Church members and regular attenders who sit next to an aisle and use space for items are signaling that they do not to share the pew with anyone else. This is particularly a problem in small churches where an individual or family will claim a pew and will show various signs of agitation or even hostility if a stranger seeks to invade their territory. In older churches a family may have occupied the same pew for several generations. The problem, however, is not confined to small churches. The problem has a long history. In the days when churches supported themselves from pew rents and horse stall pews were common, families actually put padlocks on pews. Those who could afford to rent a pew were forced to sit (if they had the foresight to bring a stool with them) or stand in the aisles.

    • Thom Rainer says

      Kevin: Pew Research’s most recent data indicates 37% of Americans attend church at least weekly and another 33% attend about once a month. If we then conservatively estimate that 40% of a population of 314 million attend church in a given week, that means over 125 million people are in church services each week. Some people still want to attend church.

  27. says

    It is crucial in today’s society to make families aware of the fact that your nursery attendants and children’s workers have all been background checked. List this in your advertisements, your Sunday program and from the platform. This shows a sign of excellence, integrity, follow-through and the value placed on children. I think churches should go as far as posting documentation at the Children’s ministry entrance that certifies that each children’s worker on duty at that time is qualified and trained and has had a thorough background check.

  28. says

    Great list, Thom. Thanks especially for including #s 4 & 5. while I agree in principle with number 5, I also think pastors need to train and then trust their small group leaders as shepherds of the group. That’s not to say the senior pastor and staff do not know what groups are studying and doing (Proverbs 27:23). Some pastors know and do very little in regard to groups, and that is indeed dangerous. But some swing the pendulum the other way and do not allow their equipped shepherds to lead the sheep entrusted to them. At some point trust the shepherds you have equipped and trust the Holy Spirit to guide them.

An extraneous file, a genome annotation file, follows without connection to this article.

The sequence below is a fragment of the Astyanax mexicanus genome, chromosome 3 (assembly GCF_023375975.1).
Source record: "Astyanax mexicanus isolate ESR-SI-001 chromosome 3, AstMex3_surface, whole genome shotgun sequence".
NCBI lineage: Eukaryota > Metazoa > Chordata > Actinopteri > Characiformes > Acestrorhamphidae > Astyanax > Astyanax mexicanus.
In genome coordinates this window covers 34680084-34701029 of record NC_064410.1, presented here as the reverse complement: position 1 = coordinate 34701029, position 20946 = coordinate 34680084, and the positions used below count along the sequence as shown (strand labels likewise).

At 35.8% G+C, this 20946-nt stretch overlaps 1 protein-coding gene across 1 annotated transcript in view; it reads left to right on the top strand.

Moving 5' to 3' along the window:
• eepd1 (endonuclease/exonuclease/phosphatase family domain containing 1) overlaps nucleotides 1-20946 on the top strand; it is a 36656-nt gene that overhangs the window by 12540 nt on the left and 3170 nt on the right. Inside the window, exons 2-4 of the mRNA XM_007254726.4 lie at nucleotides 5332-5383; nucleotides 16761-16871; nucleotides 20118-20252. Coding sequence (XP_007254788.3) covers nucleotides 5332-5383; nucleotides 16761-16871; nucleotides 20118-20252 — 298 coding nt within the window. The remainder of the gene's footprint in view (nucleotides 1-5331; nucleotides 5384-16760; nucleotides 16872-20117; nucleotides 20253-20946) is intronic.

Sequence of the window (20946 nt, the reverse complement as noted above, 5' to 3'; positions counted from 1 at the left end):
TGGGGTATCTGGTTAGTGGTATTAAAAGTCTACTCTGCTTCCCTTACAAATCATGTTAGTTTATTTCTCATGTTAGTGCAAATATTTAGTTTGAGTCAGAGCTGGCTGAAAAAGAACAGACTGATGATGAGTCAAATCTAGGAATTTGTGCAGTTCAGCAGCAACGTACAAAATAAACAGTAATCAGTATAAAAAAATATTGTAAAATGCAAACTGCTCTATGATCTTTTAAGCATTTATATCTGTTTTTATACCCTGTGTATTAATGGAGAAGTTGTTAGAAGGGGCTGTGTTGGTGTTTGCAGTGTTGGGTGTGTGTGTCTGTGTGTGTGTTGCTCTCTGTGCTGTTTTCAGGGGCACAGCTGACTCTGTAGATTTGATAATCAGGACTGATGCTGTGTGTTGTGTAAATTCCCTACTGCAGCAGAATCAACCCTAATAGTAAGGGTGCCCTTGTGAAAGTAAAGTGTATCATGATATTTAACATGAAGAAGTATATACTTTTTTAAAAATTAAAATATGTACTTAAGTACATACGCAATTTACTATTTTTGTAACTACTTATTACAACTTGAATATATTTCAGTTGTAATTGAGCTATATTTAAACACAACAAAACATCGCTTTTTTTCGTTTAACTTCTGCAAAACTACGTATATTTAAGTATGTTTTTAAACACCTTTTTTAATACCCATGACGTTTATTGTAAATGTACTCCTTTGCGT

29. says

    I’d love to help with web design. I’m a church planter, author, conference speaker… in addition to running my design biz… so I totally understand what ministries are looking for!

  30. says

    Thom, thank you. Wow, I felt pretty good until parking and clearly marks entry points came up. Something to work through. Thank you for a Pastor who seeks to be a better communicator at every avenue.

  31. Scott Andrews says

    Not posting times of services anywhere on their signs. How is a potential visitor to know what time to show up? I’ve found this one to be the most common, most overlooked, and most easily fixable.

  32. Joe Ragan says

    As a missionary who recently was on Stateside, I visited many churches across the US. On several occasions I tried to visit church websites to learn about their congregations, etc. Many still do not have websites or they are so out of date that they are irrelevant. Also, on several sites, I could not find their address or service times.

    • says

      It’s unreal how so many pastors devalue or don’t understand internet marketing, which, of course, starts with a professional website.

      People will or won’t visit a church due to a well or poorly designed site.

  33. Mark S. says

    Thom, while serving as the Involvement Minister for a medium-size church, I attempted to use your book – recommended by another minster friend of mine who said it was a must have. Unfortunately, as is the case in many problems with the church (any), leadership or the lack thereof, is usually the root for all the issues you shared.

    I have left the ministry due to leadership because they thought visitors and the issues to be inviting to them, were for one ministry leader and not the members themselves. They also felt the members were more important.

    Since I left the town and ministry where this occurred, I have visited many churches and most have the same problem – we are all so wrapped up in our own life we forget to be inviting, genuine and loving – AT church and then we fail to follow up and stay in “gentle” contact.

    The culture, not just in churches but in the world, has shifted from a “we” to a “me” and from “love your neighbors as yourself” to “what about me?” mentality. I’m afraid we (including the church), have forgotten what the love of God means and how to show it. The Lord’s church will not grow until we return to a loving, service, mind-set. Maybe we forgot how because we forgot, don’t see or don’t believe the love of God that was so amazingly shared BY God to and for us.

    We all need a refresher from the hymn, “None of self and ALL of Thee”.

    JOY = “J”esus first, “O”thers second and “Y”ourself last.

    To HIM be the Honor, Glory and Praise forever.

  34. Jodi says